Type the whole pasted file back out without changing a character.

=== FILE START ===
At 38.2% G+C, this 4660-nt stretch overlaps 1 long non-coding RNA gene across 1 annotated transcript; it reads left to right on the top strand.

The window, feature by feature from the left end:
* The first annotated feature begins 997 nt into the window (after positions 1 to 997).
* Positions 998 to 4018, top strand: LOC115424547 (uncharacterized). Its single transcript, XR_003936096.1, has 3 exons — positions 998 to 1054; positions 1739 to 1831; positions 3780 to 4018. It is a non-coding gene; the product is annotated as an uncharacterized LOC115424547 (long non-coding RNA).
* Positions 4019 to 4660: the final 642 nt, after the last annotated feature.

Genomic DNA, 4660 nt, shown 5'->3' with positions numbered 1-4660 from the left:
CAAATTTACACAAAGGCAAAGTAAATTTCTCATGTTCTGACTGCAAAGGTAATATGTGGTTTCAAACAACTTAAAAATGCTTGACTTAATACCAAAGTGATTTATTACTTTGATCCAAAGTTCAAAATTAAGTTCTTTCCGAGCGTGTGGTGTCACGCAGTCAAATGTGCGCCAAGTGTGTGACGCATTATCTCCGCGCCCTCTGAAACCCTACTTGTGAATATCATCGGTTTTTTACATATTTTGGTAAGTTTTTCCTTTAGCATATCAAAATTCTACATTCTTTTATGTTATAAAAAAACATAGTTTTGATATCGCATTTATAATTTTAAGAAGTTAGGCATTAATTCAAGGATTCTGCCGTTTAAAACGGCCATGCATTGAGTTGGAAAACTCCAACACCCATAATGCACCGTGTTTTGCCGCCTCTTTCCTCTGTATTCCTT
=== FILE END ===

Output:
At 38.2% G+C, this 4660-nt stretch overlaps 1 long non-coding RNA gene across 1 annotated transcript; it reads left to right on the top strand.

The window, feature by feature from the left end:
* The first annotated feature begins 997 nt into the window (after positions 1 to 997).
* Positions 998 to 4018, top strand: LOC115424547 (uncharacterized). Its single transcript, XR_003936096.1, has 3 exons — positions 998 to 1054; positions 1739 to 1831; positions 3780 to 4018. It is a non-coding gene; the product is annotated as an uncharacterized LOC115424547 (long non-coding RNA).
* Positions 4019 to 4660: the final 642 nt, after the last annotated feature.

Genomic DNA, 4660 nt, shown 5'->3' with positions numbered 1-4660 from the left:
CAAATTTACACAAAGGCAAAGTAAATTTCTCATGTTCTGACTGCAAAGGTAATATGTGGTTTCAAACAACTTAAAAATGCTTGACTTAATACCAAAGTGATTTATTACTTTGATCCAAAGTTCAAAATTAAGTTCTTTCCGAGCGTGTGGTGTCACGCAGTCAAATGTGCGCCAAGTGTGTGACGCATTATCTCCGCGCCCTCTGAAACCCTACTTGTGAATATCATCGGTTTTTTACATATTTTGGTAAGTTTTTCCTTTAGCATATCAAAATTCTACATTCTTTTATGTTATAAAAAAACATAGTTTTGATATCGCATTTATAATTTTAAGAAGTTAGGCATTAATTCAAGGATTCTGCCGTTTAAAACGGCCATGCATTGAGTTGGAAAACTCCAACACCCATAATGCACCGTGTTTTGCCGCCTCTTTCCTCTGTATTCCTT